I helped my brother pack. My father hunted high and low for a matching set of suitcases as a sort of farewell present for my brother – while many things, my father is not a good communicator of things emotional and this was his way of saying, “Travel well, my son.” I emptied out my brother’s closet, carefully rolling his shirts and pants into neat piles, making sure to leave room for ties, underwear, hats, shoes. His life didn’t fit as neatly as anticipated into two suitcases, but most of it did – we zipped them up and set them upright, marveling that these awkward twins on his bedroom floor could hold so much and still so little. We dragged them out to the car along with a large cardboard box filled with office supplies. I was sure it would be cheaper to buy supplies in China, but my brother insisted he would rather just take them to spare himself the hassle of finding an office supply store in labyrinthine Shanghai. “Good point,” I said. Though really I wondered if any of those items he packed had some sort of sentimental value. Could a stapler, a tape dispenser, a few pens and notepads remind him of home? But perhaps not. For the most part, he wanted to travel light. He left behind quite a few clothes, along with most of his books, golf clubs, and shoes, and I, a closet clotheshorse (no pun intended), admired his relative indifference to leaving these items behind.
“I’ll come back,” he said, “So you better not donate anything.”
I gave him my solemn promise.
And just like that, he was gone.
Shortly thereafter I disappeared to Taiwan for two months, and my parents reverted back to the quiet life they’d lived while we were away at school. In Asia, I visited my brother in Shanghai and realized that while he had barely unpacked, he had, in his heart, settled in just as hardily into our family’s condo just as he had done in Podunk. My uncle bought the condo in Shanghai some ten years ago, predicting he’d need a home base for his frequent visits when business was good. Business turned out to be okay, but the condo was frequently visited by family and friends who stopped by for weekend shopping trips or expos – I had stayed there once in the winter and once in the summer, and found the condo’s location to be its only draw. Located on the twelfth floor of a tall building (which in its heyday was THE address to have on that street), we had a wonderful view of the city and a short walk (by Shanghai standards) to the nearest metro. Behind us, a fancy theater was being built, designed in that new architectural style that likens buildings to eggs and nests. We were on a street nicknamed Bar Street, once rival to Hong Kong’s Lan Kwai Fong – at least in terms of noise –but was now a quieter place for expats and locals to gather. No matter how a man may boast of knowing Shanghai, no one can ever truly grasp its center.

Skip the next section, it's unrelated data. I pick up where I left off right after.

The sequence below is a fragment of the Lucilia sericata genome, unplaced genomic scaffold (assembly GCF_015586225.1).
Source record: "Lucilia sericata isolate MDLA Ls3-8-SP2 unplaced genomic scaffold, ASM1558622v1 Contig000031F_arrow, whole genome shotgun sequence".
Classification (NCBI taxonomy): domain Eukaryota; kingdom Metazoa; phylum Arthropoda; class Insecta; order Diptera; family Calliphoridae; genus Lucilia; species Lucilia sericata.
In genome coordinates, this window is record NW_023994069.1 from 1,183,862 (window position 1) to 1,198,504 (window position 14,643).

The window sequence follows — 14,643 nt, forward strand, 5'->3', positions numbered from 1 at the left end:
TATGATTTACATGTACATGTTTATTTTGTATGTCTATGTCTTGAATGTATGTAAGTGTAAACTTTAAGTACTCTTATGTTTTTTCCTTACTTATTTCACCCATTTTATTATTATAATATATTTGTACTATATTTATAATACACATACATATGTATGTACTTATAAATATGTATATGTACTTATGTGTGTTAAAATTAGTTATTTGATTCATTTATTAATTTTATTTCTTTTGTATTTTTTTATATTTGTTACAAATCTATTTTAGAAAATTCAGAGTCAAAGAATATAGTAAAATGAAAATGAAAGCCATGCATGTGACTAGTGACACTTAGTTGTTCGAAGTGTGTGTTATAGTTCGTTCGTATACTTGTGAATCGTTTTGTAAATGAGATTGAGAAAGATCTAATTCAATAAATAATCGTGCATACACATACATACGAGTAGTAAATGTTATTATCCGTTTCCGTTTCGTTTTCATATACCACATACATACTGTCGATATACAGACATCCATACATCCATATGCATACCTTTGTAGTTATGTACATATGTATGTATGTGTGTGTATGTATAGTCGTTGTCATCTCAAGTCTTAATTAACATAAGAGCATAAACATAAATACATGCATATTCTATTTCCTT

My uncle had furnished the condo cheaply and on the fly, with matching, dark furniture in every room that ate up the sunlight and horribly mismatched drapes and bedspreads, most of which I suspected were gifts from relatives who wanted new drapes and bedspreads in their own homes. The kitchen was sparse, sporting only a few warped pots and pans and a paper cup that held disposable chopsticks. A broken hot water boiler sat collecting dust in one corner and holey, threadbare rags hung from a railing along the wall. There were two bathrooms, but one lacked a shower curtain.
“Yeah, I need to get one,” my brother said. I nodded, examining the dingy pink tiles and the yellow lighting. The fixtures depressed me. The place was cleaned everyday, so cheap is that sort of labor in China, but you can’t wash away bad taste – or age. But my brother, a man of simple tastes, was oblivious to all this.
“I suppose I’ll change it someday,” he said, zero intention behind his words, “but it’s pretty good for now.”
I thought about our home in California, and wondered if my brother still considered it thus. We had hugged and cried at the airport, but it had nothing to do with the actual house he was leaving, just the people inside. But had it been me departing, I would have cried just as heartily for my pink room, my books, my small but adequate closet, my bright, gleaming bathroom. I thought of my brother’s new old living quarters: this is not a home.